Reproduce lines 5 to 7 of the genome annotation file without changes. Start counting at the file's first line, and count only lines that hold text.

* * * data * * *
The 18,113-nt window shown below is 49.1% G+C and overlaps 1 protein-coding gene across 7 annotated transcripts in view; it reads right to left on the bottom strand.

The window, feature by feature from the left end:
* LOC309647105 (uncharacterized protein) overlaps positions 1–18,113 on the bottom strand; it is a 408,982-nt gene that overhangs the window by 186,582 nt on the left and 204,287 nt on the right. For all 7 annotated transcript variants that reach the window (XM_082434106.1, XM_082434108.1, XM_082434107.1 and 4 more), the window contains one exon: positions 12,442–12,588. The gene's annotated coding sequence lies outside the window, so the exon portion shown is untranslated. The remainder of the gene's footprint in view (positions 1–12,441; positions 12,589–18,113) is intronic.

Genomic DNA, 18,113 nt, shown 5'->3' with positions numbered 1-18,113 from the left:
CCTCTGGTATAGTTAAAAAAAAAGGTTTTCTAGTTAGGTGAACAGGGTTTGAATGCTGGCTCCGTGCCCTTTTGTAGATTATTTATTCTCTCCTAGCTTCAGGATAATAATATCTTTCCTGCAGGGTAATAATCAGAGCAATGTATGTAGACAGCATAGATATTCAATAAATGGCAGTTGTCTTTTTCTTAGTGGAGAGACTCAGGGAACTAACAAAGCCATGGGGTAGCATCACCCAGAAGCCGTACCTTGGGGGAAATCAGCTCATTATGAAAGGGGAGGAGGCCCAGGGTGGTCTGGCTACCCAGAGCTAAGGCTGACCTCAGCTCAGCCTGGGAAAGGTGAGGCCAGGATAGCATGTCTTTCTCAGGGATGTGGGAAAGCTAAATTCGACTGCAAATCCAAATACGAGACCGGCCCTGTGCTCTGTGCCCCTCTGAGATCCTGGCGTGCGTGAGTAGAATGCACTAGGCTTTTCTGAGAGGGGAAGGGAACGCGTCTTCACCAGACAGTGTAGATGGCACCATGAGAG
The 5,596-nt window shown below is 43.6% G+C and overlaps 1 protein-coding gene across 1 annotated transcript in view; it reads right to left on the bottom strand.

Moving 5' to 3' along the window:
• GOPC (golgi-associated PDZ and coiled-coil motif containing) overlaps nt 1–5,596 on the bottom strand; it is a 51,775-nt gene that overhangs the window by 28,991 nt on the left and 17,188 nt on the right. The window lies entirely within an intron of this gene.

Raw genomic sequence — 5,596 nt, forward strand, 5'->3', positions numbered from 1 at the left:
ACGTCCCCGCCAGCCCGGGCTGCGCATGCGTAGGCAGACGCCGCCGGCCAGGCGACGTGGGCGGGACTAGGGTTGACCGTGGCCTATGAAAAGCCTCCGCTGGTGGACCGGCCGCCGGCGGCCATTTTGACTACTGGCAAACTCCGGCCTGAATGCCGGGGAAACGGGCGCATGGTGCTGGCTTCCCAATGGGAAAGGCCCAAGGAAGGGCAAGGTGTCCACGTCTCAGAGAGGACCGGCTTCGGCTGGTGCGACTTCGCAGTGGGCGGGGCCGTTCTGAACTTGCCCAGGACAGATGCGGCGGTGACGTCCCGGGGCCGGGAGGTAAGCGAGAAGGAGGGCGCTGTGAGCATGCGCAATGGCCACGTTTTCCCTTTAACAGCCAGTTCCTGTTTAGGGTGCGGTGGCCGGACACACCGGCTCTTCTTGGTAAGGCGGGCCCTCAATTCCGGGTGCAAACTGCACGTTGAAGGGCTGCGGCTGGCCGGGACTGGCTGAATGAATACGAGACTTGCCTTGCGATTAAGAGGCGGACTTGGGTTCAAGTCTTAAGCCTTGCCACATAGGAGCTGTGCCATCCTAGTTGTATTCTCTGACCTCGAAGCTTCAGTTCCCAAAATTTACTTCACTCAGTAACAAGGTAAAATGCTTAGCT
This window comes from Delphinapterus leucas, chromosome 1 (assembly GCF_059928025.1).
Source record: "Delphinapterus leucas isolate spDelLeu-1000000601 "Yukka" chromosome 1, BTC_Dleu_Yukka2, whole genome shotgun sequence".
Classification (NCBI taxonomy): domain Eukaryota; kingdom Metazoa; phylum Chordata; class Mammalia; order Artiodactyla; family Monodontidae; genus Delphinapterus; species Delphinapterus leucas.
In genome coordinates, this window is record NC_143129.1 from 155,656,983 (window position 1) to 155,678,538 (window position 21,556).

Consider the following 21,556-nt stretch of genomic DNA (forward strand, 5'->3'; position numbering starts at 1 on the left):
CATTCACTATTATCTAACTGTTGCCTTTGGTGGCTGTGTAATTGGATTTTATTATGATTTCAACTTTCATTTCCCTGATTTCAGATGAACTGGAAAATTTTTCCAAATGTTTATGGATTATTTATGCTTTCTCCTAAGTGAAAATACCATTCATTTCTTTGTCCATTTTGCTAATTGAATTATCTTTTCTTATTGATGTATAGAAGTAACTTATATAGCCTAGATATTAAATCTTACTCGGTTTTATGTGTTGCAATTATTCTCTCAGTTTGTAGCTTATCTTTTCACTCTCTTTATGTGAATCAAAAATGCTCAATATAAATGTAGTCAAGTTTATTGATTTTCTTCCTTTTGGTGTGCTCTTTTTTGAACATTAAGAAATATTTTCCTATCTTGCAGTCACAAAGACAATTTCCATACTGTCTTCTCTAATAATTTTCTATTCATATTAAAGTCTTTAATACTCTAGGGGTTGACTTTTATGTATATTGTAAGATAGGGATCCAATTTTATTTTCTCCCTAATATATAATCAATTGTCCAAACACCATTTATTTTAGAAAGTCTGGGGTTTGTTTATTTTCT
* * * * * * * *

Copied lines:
CCTCTGGTATAGTTAAAAAAAAAGGTTTTCTAGTTAGGTGAACAGGGTTTGAATGCTGGCTCCGTGCCCTTTTGTAGATTATTTATTCTCTCCTAGCTTCAGGATAATAATATCTTTCCTGCAGGGTAATAATCAGAGCAATGTATGTAGACAGCATAGATATTCAATAAATGGCAGTTGTCTTTTTCTTAGTGGAGAGACTCAGGGAACTAACAAAGCCATGGGGTAGCATCACCCAGAAGCCGTACCTTGGGGGAAATCAGCTCATTATGAAAGGGGAGGAGGCCCAGGGTGGTCTGGCTACCCAGAGCTAAGGCTGACCTCAGCTCAGCCTGGGAAAGGTGAGGCCAGGATAGCATGTCTTTCTCAGGGATGTGGGAAAGCTAAATTCGACTGCAAATCCAAATACGAGACCGGCCCTGTGCTCTGTGCCCCTCTGAGATCCTGGCGTGCGTGAGTAGAATGCACTAGGCTTTTCTGAGAGGGGAAGGGAACGCGTCTTCACCAGACAGTGTAGATGGCACCATGAGAG
The 5,596-nt window shown below is 43.6% G+C and overlaps 1 protein-coding gene across 1 annotated transcript in view; it reads right to left on the bottom strand.

Moving 5' to 3' along the window: